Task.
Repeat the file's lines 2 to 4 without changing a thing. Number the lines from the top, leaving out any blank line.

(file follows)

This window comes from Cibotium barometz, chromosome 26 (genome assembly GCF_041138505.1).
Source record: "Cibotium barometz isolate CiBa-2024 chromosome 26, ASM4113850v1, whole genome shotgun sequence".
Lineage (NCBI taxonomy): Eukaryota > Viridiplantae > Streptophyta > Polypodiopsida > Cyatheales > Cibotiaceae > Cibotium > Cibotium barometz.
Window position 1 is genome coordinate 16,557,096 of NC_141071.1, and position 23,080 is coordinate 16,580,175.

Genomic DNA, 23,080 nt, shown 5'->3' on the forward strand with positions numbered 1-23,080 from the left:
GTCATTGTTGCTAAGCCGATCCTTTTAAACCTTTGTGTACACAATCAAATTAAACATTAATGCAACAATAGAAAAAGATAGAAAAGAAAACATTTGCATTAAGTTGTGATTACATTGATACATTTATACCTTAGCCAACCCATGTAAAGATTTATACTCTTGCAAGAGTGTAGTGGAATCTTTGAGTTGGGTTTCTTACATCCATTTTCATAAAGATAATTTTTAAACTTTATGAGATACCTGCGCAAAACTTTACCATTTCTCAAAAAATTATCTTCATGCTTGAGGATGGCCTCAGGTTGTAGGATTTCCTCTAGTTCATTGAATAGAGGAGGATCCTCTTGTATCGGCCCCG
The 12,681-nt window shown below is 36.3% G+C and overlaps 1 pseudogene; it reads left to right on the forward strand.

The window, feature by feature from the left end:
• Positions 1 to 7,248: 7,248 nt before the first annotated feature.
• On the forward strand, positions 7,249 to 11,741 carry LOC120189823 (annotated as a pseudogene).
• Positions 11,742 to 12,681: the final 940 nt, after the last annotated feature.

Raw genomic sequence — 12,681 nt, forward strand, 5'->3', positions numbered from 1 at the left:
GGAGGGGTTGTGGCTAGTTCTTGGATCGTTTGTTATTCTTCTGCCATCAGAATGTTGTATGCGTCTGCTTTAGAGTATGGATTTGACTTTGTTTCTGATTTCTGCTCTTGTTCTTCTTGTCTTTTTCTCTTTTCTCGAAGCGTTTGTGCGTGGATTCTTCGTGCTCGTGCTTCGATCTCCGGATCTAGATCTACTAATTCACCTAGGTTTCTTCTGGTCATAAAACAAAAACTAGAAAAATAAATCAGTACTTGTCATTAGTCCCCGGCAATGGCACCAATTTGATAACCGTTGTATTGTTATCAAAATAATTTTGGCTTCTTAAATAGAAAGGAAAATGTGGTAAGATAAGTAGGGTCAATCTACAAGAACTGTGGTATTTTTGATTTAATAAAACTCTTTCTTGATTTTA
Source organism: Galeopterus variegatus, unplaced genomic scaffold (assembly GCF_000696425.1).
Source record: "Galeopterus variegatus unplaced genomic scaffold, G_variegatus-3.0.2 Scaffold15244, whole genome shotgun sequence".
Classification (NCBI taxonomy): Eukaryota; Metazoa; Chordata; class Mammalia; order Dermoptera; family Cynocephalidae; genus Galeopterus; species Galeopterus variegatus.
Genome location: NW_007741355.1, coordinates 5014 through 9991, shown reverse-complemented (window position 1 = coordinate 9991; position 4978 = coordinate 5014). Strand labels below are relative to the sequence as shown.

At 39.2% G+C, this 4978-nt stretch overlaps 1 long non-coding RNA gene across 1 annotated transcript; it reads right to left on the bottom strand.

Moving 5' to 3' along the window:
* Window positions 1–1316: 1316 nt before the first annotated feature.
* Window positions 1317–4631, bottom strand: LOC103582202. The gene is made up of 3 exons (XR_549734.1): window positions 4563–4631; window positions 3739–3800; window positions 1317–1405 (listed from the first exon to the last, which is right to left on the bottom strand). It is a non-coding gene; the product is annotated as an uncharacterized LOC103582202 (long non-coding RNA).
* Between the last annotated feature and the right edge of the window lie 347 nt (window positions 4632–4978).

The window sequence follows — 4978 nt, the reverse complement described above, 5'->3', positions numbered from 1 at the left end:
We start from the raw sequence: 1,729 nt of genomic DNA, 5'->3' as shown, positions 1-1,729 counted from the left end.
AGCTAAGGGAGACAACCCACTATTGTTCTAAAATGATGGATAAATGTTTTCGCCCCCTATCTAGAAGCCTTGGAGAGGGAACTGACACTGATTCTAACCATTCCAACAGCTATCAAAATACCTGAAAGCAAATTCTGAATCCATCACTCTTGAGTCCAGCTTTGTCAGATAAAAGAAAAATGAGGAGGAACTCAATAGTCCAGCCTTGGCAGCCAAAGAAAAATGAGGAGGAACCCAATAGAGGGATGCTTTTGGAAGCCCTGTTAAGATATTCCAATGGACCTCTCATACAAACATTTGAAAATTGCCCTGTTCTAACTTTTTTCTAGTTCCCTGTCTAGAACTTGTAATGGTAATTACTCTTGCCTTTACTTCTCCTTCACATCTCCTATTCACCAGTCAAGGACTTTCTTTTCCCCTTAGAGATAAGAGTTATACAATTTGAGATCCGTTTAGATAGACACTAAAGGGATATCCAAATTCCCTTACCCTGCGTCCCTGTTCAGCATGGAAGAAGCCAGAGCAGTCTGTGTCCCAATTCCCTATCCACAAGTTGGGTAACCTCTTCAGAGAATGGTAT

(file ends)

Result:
Source record: "Cibotium barometz isolate CiBa-2024 chromosome 26, ASM4113850v1, whole genome shotgun sequence".
Lineage (NCBI taxonomy): Eukaryota > Viridiplantae > Streptophyta > Polypodiopsida > Cyatheales > Cibotiaceae > Cibotium > Cibotium barometz.
Window position 1 is genome coordinate 16,557,096 of NC_141071.1, and position 23,080 is coordinate 16,580,175.